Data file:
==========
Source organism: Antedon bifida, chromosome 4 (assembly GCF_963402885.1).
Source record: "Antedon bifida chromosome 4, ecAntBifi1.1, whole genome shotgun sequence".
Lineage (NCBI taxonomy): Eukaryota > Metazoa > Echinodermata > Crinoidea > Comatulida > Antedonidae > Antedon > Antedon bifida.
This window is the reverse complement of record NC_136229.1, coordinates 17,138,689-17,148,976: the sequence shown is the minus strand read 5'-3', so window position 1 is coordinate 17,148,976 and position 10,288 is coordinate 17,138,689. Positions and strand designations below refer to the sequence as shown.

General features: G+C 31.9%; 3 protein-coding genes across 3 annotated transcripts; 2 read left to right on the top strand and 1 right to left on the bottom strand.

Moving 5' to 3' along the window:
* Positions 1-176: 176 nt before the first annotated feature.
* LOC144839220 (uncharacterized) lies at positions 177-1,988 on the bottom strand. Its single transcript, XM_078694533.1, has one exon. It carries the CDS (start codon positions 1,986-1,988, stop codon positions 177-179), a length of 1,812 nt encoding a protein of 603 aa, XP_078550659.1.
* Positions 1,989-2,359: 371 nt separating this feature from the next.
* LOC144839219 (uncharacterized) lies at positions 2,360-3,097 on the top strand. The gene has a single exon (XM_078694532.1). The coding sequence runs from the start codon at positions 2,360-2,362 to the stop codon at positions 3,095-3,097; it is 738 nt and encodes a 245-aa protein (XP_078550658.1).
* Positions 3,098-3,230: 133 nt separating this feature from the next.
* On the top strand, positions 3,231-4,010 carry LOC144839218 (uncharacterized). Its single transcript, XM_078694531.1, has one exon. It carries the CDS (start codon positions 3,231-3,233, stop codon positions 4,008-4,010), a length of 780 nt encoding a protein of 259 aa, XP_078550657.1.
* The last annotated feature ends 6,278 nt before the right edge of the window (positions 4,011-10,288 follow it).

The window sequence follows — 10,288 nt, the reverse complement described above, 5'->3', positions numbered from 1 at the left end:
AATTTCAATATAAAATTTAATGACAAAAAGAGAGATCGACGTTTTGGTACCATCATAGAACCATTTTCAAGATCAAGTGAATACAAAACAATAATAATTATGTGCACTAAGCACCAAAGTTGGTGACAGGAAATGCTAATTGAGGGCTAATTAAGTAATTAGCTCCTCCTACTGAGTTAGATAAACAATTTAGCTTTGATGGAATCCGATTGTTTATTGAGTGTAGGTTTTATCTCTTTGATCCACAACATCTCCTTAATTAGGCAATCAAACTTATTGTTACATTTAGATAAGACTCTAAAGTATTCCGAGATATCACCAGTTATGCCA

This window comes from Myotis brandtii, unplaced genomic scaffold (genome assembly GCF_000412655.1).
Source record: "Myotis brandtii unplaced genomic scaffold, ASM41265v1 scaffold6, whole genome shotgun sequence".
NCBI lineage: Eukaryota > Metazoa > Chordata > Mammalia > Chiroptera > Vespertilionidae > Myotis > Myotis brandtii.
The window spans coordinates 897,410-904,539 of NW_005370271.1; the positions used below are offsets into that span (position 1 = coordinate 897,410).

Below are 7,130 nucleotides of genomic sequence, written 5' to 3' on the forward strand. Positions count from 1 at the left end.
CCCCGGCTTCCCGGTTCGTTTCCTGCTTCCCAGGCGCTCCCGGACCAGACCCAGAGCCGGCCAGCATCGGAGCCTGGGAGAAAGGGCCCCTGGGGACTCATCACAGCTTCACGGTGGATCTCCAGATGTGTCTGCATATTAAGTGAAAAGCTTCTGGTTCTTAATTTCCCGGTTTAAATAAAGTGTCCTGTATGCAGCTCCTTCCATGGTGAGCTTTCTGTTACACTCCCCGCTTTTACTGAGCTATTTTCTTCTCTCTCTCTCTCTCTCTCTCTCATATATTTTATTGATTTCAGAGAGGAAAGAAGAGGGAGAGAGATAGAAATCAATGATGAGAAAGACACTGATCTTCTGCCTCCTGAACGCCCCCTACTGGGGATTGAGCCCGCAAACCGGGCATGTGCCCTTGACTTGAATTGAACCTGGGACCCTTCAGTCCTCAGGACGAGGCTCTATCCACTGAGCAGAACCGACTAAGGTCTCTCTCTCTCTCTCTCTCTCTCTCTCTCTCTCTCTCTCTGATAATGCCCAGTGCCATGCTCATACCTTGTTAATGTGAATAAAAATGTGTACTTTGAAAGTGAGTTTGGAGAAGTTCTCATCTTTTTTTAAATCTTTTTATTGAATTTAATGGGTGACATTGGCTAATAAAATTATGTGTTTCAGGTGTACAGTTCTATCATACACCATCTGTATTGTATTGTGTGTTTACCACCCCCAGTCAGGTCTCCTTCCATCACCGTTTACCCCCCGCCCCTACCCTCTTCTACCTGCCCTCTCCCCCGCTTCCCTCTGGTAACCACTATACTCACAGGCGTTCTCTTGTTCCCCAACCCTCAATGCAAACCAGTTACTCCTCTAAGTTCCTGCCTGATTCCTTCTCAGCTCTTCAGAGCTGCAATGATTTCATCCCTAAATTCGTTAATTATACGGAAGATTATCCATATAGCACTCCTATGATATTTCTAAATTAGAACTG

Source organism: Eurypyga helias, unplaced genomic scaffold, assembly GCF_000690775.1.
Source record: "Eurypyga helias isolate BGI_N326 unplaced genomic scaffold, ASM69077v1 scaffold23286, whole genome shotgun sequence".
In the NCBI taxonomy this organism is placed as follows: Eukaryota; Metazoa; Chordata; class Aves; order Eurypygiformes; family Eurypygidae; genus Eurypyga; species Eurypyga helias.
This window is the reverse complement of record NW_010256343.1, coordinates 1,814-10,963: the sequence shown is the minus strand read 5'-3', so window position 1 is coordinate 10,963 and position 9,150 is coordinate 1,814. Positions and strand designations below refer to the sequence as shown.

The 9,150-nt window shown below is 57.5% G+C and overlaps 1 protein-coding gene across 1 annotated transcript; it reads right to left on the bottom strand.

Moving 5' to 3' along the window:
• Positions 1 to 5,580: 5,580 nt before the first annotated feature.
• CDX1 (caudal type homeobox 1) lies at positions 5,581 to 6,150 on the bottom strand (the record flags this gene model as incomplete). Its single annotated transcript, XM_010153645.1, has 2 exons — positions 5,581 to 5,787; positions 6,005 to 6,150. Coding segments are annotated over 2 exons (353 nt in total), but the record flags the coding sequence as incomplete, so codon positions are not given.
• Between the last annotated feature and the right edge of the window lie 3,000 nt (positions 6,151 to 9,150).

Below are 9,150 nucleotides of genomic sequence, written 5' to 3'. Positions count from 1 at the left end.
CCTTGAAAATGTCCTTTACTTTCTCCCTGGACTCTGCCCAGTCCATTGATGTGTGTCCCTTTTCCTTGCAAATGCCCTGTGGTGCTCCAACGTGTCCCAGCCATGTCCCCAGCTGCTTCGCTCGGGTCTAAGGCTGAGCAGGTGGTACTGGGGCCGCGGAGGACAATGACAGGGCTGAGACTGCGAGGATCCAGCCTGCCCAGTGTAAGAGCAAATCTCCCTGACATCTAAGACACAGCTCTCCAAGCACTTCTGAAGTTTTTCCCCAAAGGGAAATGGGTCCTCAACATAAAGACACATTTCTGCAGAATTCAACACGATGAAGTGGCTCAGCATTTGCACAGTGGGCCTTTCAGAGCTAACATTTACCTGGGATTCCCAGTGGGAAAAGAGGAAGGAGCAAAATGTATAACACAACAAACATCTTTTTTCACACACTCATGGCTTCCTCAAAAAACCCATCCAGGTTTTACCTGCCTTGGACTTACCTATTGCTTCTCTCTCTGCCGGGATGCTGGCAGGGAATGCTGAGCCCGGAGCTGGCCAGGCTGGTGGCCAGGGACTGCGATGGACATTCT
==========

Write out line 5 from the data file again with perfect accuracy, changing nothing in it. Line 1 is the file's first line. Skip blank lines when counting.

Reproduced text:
General features: G+C 31.9%; 3 protein-coding genes across 3 annotated transcripts; 2 read left to right on the top strand and 1 right to left on the bottom strand.